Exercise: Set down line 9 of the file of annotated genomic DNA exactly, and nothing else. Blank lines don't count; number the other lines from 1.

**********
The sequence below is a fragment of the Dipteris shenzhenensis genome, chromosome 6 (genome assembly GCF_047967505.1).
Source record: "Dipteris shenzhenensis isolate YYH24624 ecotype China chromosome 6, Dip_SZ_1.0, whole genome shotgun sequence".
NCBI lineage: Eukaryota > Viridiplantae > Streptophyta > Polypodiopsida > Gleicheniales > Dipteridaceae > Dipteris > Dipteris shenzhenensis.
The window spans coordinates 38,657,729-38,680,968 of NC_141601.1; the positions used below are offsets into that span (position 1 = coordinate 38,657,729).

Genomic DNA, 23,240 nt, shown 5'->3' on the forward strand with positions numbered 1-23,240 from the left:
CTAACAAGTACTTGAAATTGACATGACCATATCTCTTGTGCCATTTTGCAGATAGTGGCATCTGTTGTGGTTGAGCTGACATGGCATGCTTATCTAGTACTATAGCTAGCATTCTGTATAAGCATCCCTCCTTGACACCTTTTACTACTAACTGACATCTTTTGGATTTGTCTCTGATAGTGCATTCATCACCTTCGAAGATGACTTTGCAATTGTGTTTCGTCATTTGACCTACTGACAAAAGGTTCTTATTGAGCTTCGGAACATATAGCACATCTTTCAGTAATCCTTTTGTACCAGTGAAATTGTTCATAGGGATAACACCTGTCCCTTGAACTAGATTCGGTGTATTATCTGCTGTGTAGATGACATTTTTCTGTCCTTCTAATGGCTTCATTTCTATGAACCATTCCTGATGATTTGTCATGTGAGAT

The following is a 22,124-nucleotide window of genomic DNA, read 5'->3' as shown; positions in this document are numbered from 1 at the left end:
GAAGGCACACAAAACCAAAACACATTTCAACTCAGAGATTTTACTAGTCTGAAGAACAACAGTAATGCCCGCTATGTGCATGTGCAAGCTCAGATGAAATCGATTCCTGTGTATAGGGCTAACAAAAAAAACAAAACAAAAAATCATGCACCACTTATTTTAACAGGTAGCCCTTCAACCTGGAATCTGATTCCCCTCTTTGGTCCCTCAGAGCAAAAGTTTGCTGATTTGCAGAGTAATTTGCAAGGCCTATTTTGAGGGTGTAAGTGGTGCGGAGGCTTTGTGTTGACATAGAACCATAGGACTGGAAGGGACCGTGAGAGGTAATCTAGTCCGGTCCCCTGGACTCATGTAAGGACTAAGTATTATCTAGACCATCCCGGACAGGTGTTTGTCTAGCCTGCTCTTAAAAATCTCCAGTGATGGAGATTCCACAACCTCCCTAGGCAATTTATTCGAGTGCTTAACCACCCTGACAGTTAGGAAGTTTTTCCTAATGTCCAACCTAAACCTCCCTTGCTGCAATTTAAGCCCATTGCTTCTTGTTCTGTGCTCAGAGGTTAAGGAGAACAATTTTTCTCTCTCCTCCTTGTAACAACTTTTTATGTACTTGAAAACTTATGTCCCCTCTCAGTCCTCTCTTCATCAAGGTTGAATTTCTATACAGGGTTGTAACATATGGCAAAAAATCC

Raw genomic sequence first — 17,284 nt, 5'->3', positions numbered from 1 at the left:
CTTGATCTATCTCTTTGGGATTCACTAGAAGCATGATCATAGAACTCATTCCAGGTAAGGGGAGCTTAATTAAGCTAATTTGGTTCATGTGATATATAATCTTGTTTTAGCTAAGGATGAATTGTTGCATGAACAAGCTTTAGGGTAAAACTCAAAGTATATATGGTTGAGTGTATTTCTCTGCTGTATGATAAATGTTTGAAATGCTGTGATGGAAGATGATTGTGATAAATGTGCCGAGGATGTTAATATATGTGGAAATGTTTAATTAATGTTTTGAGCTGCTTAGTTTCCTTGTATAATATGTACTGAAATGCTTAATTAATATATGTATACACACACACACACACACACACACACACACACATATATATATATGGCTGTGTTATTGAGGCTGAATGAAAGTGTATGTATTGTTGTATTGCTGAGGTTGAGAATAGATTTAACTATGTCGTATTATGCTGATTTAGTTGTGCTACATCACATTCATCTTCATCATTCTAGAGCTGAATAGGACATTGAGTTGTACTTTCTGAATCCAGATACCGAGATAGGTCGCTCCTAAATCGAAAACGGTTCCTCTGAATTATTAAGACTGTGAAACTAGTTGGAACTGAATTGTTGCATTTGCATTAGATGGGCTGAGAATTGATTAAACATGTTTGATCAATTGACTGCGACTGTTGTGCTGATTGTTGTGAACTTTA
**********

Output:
Raw genomic sequence first — 17,284 nt, 5'->3', positions numbered from 1 at the left: